Wednesday, January 6, 2016

4 Day Jungle Trek To The Lost City- Days 1+2 (Colombian Rainforest Adventure)

The suggestion of spending four days trekking through a snake infested South American jungle to a "Lost City" (what, we have to find to it?) doesn't play like a siren song to 99% of the world.
Yet, those 1%, those chosen few who hear the music, those society refers to as intrepid (a word derived from the Ancient Greek words- "intre" meaning 'brains of' and "pid" meaning 'tapioca') explorers continue to provide joke fodder, and more importantly revenue, for local tour companies who are able to sell such experiences for actual money.
"Internally we refer to customers purchasing the Lost City Trek as "mosquito bait," explains Colombia's tourism minister, Angel Martinez, "and sure, we send out guides with them who might not exactly have Harvard diplomas, but hey, at least they're getting paid."

the deadly free range South American cow- video

So, armed with canisters of repellent, water, snake serum, and cameras, our group of intrepid explorers began the journey from the small jungle village of Machete (good luck finding it on any map.)

"very poisonous + carnivorous snake" warning
sign along trail
The intense heat and humidity which engulfs us is exacerbated by the lack of shade early on; here fences still cordon off the local ranches and small plantations. I stop to the wipe the sweat and dirt off my face, attracting the stare of a local cow.

Hiking further, the forest cover starts to thicken, the path narrows, and a reminder of the danger lurking around us is prominently posted on a wooden sign- "very poisonous snakes."
While the ups are more strenuous, the downs are far more dangerous. The total trek covers nearly 50 km through these jungle covered mountains, and it's one of the last places you'd want to break an ankle, or even get a slight cut of the skin for that matter; bacteria and infection have big time game in this environment.

We make camp shortly before nightfall. As the sun drops behind a far away hill, the valley is flooded with darkness of a purity city dwellers rarely, if ever, experience. As I lie in a hammock, covered by a blanket and mosquito net, thought leaves with the light, an inner feeling of tranquility taking over. On this moonless evening, there is no difference between between eyes open or shut, and sleep quickly overtakes my body.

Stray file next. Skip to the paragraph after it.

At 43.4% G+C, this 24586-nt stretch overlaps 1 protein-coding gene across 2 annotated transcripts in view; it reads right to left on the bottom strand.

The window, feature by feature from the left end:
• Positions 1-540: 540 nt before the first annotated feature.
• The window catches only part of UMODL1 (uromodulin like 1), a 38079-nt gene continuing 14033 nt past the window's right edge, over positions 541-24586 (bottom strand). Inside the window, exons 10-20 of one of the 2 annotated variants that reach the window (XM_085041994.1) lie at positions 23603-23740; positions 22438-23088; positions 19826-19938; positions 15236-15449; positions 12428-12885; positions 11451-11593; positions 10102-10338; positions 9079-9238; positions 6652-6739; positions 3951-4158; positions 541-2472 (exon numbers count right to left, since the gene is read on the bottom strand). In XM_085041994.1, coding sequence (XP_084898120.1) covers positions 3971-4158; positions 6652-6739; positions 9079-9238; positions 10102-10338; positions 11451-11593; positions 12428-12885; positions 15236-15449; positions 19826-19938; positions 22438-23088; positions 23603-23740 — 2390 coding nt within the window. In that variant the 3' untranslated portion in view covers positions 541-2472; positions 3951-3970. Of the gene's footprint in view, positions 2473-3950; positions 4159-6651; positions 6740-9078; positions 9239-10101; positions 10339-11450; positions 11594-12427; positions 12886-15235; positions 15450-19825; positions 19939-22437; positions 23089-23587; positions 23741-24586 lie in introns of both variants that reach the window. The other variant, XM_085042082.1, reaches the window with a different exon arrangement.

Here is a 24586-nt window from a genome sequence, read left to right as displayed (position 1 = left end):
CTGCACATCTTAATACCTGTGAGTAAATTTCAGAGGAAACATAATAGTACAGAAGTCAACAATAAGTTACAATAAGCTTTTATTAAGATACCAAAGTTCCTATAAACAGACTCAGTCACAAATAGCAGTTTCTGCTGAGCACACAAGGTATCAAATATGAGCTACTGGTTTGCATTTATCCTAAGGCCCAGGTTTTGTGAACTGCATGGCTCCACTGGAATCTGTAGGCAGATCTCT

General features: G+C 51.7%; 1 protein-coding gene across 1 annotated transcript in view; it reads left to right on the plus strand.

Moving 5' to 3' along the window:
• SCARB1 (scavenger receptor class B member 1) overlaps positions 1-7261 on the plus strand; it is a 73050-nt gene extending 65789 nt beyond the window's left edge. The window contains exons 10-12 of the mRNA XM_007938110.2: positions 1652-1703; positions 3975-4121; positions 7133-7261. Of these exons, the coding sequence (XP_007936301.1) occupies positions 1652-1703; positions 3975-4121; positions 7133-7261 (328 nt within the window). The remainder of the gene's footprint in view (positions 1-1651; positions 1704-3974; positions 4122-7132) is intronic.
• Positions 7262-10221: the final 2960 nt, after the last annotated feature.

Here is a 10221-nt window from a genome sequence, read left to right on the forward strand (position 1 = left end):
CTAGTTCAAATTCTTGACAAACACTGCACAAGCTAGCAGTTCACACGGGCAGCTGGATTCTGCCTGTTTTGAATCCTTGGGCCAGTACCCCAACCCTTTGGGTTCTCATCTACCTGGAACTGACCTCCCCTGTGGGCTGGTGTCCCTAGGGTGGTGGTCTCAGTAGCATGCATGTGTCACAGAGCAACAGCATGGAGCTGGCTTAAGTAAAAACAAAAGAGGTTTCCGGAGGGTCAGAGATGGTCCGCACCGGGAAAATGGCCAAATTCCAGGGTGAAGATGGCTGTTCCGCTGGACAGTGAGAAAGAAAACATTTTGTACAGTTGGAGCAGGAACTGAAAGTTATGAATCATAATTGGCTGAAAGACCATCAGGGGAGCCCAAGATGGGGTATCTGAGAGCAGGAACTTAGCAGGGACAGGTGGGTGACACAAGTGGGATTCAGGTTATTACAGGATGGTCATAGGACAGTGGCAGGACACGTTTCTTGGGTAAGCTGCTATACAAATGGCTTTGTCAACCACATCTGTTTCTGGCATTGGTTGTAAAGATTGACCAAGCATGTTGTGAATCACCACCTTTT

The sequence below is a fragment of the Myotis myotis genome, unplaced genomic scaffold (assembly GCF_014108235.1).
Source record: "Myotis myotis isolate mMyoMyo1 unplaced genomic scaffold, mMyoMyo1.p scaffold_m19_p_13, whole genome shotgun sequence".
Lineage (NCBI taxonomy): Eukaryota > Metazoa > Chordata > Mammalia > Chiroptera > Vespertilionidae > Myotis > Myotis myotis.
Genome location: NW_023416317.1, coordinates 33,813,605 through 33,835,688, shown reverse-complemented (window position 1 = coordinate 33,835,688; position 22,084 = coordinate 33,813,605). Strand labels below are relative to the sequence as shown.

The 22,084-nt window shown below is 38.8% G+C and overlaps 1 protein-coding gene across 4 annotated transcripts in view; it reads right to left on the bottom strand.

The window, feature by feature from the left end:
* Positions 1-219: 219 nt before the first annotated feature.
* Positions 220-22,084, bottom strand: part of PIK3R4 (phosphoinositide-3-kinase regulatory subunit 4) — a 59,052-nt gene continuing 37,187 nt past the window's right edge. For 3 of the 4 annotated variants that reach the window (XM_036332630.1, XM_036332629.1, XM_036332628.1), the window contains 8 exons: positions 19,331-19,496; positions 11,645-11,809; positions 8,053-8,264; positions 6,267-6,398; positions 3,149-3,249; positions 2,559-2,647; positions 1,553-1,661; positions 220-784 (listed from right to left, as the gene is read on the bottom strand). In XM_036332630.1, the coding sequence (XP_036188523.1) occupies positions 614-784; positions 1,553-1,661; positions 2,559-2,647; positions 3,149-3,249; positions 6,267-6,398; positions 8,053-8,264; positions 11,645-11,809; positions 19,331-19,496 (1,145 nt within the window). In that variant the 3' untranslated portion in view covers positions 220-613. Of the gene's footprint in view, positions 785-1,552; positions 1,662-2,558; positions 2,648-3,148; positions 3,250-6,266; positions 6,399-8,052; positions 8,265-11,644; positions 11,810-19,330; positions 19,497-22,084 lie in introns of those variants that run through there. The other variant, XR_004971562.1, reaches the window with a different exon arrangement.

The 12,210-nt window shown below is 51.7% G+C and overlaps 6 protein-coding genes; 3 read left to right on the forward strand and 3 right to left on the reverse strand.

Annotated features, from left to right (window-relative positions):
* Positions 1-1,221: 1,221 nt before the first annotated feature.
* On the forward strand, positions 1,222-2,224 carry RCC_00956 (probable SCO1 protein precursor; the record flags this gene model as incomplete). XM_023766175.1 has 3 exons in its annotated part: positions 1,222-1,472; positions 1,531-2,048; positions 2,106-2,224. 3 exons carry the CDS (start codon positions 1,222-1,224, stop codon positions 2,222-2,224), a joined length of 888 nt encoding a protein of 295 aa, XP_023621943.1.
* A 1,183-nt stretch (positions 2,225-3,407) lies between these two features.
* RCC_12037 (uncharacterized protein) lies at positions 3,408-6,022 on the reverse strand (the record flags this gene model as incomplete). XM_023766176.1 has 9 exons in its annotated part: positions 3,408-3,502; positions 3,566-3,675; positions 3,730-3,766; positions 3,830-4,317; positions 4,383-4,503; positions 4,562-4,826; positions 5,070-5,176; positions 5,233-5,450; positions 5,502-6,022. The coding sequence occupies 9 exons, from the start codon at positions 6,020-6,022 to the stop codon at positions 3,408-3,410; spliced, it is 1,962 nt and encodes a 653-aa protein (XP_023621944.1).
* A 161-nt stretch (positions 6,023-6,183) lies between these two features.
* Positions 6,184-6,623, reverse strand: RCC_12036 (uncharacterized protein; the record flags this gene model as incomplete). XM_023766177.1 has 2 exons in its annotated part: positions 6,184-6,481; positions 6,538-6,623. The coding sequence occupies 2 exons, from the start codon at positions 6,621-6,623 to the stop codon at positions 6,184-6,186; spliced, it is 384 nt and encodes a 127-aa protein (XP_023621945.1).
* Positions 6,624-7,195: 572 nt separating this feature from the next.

Day 2
a macaw joins us for breakfast at camp 1
wading through the forest in the morning
We wake shortly before sunrise, refreshed and ready to go. Breakfast is calorically nourishing, nothing more. We gather our backpacks, lather on mosquito repellant, and begin hiking.
A few miles later we arrive at an Indian village.
the Indian village
We're asked not to photograph without permission, but that's easily gained from the children by bribing them with treats. I'm told the only Spanish words they know are "dulces" (sweets,) "Oreos," and "Pepsi"; we learn what we most desire.
The tribe lives today pretty much as they have for centuries. many miles away from civilization, always wearing white, the color of the morning, the color of life. They live in relative harmony with nature, never abusing it, harvesting crops (ranging from bananas to coca) as well as raising small amounts of livestock. All is for personal consumption, not trade.
It's rumored, from multiple sources, that the Indians here often live in excess of 100 years.

We come upon a small coca plantation, the leaves not only part of their culture, but sacred to the tribes. Yes, this is the same plant cocaine is derived from.
When we meet people in the US, our custom is to shake each other's hands. When two Indian men meet on a jungle path, they greet each other by reaching into their coca pouches, grabbing a fistful of leaves, and placing it in the pack of the other.

I myself have purchased a bag of coca leaves prior to the expedition. Stuffing larger amounts in my mouth does create a numbing sensation, but there seem to be little other discernible effects. Regardless of my experience, our guides swear by the leaves and continuously chew on them as we navigate the forest.

The coca plant in the jungle

Indian children
jungle river

Leaving our Indian friends, we follow a jungle river until we arrive at a "piscina," an area where the current has momentarily slowed and the water collected. I excitedly dive in, my shirt still on.
With the lush beauty of the South American rainforest surrounding, out of reach of the mosquitoes, I battle my way as far as I can upstream, until the current becomes too strong and I allow my body to go limp, and the flow of water to take me back downstream like a log. Then I repeat.
Unfortunately, the current of our trek leads us away and back up the hill from this momentary paradise. Making the next camp before nightfall is a must.

the swimming area
after the swim- if something gets wet in the jungle, God himself couldn't get it dry

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